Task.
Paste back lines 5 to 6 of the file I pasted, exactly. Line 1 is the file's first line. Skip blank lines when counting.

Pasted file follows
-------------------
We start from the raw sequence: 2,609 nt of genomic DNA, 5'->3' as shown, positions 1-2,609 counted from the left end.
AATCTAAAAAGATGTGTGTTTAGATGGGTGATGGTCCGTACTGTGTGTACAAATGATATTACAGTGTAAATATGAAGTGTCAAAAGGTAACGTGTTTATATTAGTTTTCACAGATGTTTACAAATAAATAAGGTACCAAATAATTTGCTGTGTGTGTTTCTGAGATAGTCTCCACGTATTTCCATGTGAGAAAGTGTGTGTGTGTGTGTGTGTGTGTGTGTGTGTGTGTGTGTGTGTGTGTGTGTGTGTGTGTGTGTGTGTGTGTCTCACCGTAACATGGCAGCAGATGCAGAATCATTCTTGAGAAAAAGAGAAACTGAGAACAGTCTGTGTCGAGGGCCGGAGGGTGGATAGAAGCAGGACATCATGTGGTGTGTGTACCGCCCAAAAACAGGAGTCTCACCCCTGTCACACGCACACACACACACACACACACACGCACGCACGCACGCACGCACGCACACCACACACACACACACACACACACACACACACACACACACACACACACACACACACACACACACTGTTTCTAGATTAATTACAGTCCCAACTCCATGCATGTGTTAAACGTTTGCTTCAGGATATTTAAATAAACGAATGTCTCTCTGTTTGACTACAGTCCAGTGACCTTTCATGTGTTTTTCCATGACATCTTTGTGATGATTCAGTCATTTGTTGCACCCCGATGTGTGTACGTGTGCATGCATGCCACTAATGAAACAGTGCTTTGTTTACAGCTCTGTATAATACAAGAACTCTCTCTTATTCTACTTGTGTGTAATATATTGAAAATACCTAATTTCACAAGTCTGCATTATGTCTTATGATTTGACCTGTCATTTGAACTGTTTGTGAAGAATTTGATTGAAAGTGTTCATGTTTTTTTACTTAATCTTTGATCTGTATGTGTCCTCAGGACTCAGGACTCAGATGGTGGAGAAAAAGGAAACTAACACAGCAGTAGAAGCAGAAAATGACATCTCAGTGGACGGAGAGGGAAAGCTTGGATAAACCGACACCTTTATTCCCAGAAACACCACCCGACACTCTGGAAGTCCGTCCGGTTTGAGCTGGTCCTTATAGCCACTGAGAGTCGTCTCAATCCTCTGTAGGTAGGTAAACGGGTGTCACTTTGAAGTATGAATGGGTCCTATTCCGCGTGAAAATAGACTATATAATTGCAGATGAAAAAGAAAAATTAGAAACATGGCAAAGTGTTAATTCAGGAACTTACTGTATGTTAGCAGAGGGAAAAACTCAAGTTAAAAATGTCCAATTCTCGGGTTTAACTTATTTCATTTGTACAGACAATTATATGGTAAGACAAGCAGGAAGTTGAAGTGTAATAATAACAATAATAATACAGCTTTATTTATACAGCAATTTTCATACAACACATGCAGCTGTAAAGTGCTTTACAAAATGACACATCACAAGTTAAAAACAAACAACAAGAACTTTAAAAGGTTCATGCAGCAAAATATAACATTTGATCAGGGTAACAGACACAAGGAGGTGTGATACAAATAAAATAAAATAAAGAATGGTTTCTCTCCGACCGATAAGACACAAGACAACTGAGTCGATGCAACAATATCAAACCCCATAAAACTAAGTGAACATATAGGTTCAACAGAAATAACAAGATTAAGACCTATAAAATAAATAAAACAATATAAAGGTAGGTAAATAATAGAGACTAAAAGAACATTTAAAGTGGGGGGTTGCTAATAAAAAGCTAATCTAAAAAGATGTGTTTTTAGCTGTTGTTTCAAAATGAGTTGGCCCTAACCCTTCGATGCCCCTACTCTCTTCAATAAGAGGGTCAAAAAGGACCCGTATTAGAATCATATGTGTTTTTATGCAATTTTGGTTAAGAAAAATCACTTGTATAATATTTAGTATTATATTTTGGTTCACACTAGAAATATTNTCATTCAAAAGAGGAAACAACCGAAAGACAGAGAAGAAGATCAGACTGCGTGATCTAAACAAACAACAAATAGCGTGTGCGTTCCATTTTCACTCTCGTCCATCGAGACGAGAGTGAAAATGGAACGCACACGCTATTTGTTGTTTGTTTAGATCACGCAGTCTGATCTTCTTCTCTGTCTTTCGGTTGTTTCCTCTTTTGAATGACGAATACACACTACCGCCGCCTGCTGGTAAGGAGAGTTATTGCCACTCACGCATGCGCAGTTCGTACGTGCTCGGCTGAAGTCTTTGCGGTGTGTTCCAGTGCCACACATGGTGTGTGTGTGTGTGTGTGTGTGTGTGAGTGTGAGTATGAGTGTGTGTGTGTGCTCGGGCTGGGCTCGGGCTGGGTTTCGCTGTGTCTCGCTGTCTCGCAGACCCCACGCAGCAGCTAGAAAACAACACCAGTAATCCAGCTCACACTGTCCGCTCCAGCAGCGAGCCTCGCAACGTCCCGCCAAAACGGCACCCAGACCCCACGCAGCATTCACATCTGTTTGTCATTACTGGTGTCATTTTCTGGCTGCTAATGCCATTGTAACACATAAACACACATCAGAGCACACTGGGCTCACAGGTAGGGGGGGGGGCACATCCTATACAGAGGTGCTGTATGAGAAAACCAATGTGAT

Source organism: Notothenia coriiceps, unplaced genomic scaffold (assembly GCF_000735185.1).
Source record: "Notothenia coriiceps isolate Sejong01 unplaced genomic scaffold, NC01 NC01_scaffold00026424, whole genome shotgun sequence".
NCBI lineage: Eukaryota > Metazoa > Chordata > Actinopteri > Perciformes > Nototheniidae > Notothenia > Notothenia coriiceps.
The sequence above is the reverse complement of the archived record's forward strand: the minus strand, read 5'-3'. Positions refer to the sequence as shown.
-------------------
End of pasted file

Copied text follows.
NCBI lineage: Eukaryota > Metazoa > Chordata > Actinopteri > Perciformes > Nototheniidae > Notothenia > Notothenia coriiceps.
The sequence above is the reverse complement of the archived record's forward strand: the minus strand, read 5'-3'. Positions refer to the sequence as shown.